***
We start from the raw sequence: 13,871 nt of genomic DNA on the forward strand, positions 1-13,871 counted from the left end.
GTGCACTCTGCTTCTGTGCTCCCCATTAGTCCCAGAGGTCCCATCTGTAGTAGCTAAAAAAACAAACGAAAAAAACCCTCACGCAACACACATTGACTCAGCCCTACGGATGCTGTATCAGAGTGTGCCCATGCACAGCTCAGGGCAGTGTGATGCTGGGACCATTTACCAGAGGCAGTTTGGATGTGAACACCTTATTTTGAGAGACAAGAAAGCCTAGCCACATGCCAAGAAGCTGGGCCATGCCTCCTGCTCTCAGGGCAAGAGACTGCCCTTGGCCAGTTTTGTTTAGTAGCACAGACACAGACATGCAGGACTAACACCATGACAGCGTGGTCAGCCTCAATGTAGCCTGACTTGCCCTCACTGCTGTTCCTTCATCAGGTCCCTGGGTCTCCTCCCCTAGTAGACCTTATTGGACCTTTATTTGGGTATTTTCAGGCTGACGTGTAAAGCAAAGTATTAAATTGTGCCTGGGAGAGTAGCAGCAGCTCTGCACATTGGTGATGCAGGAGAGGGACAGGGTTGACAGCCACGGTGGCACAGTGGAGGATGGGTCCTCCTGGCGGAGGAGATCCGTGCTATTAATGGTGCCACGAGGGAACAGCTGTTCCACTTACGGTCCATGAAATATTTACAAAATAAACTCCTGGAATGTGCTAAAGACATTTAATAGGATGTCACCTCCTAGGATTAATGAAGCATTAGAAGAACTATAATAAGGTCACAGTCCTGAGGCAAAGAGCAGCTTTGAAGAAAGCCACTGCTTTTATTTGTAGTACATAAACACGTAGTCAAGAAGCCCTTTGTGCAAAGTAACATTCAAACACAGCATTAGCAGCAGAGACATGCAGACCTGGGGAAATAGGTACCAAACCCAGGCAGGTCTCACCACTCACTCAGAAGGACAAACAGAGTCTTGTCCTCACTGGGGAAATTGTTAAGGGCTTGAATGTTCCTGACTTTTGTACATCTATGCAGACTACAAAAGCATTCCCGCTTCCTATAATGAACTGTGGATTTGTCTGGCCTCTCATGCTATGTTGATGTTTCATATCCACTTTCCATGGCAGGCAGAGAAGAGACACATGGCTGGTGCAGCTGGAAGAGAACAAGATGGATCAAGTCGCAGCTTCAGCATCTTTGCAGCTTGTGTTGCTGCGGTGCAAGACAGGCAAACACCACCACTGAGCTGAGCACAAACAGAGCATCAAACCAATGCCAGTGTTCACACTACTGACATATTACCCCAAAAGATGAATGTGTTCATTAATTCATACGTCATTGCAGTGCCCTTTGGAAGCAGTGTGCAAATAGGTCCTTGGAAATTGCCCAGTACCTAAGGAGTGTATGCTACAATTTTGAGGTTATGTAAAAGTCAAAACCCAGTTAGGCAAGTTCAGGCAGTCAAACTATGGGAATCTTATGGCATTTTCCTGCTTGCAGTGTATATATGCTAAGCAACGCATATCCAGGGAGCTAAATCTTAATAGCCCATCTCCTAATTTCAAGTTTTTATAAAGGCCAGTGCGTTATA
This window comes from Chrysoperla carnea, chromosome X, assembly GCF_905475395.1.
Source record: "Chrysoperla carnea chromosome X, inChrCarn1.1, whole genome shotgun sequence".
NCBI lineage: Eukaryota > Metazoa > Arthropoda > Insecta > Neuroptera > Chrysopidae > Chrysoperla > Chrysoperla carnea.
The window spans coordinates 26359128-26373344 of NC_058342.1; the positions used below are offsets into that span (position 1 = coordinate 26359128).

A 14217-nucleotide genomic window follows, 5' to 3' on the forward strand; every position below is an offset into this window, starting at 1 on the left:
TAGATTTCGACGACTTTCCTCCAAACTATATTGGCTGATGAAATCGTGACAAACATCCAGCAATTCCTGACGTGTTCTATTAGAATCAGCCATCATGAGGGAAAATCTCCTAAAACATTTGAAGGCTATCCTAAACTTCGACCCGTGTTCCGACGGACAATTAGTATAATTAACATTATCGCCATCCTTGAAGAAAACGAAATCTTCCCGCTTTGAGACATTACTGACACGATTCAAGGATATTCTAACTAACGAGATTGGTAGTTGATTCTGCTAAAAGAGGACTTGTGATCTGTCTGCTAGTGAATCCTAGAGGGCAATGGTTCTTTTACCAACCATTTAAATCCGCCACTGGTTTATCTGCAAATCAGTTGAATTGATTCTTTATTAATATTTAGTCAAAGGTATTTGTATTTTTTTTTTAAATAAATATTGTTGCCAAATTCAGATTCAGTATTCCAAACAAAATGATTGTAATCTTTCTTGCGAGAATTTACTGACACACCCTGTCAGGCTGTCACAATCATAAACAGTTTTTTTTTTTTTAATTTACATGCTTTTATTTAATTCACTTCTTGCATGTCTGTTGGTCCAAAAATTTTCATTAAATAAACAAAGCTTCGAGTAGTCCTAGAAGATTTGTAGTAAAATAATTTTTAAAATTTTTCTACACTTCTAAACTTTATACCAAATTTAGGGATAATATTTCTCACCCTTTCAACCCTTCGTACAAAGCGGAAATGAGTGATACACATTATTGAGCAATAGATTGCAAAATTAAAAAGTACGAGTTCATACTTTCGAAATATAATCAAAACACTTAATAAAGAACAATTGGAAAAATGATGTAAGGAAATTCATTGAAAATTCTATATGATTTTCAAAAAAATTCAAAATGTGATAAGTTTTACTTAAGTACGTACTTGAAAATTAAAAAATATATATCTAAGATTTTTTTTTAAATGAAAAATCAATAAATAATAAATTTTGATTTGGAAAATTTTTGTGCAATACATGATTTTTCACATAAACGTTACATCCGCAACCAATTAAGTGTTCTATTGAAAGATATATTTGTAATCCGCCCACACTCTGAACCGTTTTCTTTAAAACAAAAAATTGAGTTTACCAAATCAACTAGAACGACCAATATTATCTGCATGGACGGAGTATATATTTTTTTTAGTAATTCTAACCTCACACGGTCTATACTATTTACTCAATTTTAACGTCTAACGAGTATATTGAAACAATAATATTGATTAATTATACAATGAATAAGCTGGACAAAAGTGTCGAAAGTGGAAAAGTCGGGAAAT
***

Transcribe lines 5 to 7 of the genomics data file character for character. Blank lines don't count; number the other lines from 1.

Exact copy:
NCBI lineage: Eukaryota > Metazoa > Arthropoda > Insecta > Neuroptera > Chrysopidae > Chrysoperla > Chrysoperla carnea.
The window spans coordinates 26359128-26373344 of NC_058342.1; the positions used below are offsets into that span (position 1 = coordinate 26359128).

A 14217-nucleotide genomic window follows, 5' to 3' on the forward strand; every position below is an offset into this window, starting at 1 on the left: